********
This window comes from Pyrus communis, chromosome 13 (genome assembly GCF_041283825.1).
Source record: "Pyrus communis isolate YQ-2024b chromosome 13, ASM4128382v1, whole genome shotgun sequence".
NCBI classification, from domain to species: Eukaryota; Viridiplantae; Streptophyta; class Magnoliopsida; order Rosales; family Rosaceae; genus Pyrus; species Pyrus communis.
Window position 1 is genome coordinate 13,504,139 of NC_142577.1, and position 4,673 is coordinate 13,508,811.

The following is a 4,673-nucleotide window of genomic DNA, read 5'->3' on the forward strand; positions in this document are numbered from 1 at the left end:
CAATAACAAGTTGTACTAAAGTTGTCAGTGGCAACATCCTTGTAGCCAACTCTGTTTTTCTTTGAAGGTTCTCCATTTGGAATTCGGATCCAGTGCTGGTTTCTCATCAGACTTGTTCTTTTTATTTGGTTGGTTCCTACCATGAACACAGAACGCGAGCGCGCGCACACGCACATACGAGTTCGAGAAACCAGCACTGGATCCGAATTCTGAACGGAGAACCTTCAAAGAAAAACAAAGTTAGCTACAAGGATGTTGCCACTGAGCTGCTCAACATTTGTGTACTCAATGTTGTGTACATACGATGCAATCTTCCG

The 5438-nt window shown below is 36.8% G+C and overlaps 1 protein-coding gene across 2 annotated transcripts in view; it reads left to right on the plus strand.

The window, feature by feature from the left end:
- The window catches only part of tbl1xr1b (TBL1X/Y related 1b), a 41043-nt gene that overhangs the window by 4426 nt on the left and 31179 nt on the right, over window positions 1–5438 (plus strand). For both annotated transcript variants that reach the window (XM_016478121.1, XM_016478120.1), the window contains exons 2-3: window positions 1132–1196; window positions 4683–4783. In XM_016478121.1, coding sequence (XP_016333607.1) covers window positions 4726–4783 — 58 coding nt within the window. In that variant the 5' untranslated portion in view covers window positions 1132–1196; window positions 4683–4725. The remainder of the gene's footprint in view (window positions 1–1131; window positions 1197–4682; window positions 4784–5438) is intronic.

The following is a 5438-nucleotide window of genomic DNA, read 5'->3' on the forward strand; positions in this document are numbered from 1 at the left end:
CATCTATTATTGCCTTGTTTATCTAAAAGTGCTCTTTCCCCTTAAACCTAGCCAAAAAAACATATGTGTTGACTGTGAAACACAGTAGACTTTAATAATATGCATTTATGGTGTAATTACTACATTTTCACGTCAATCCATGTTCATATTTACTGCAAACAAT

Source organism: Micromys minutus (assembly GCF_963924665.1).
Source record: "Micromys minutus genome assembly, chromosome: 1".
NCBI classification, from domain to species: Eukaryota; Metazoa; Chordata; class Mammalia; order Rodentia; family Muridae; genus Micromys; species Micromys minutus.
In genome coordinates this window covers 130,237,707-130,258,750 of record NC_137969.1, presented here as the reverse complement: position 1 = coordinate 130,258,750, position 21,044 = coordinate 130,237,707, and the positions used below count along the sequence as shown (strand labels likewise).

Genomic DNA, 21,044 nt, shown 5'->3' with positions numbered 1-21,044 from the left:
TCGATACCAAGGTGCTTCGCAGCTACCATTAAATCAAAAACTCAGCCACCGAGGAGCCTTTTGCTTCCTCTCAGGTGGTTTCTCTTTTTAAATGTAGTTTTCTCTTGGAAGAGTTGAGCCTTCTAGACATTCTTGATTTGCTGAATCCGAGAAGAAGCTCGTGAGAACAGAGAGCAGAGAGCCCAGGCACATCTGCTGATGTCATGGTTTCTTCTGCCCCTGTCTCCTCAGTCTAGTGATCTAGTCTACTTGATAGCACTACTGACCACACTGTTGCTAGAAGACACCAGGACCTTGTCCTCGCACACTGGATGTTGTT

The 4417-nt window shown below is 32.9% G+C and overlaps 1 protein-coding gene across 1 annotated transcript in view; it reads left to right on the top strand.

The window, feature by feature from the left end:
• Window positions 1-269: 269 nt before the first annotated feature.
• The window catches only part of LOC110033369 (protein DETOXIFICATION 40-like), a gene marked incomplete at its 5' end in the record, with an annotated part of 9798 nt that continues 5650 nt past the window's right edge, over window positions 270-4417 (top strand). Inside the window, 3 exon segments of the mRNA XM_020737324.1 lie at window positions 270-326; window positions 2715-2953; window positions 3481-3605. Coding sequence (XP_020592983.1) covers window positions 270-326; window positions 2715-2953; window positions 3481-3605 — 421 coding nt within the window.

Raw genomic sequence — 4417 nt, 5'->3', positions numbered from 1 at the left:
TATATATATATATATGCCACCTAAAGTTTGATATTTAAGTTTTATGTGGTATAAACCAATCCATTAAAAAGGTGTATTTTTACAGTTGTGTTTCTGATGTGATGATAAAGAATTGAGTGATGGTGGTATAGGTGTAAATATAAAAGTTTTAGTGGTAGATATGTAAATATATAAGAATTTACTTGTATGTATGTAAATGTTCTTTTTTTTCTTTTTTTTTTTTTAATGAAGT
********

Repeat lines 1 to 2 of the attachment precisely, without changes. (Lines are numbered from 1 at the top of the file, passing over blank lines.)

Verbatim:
This window comes from Pyrus communis, chromosome 13 (genome assembly GCF_041283825.1).
Source record: "Pyrus communis isolate YQ-2024b chromosome 13, ASM4128382v1, whole genome shotgun sequence".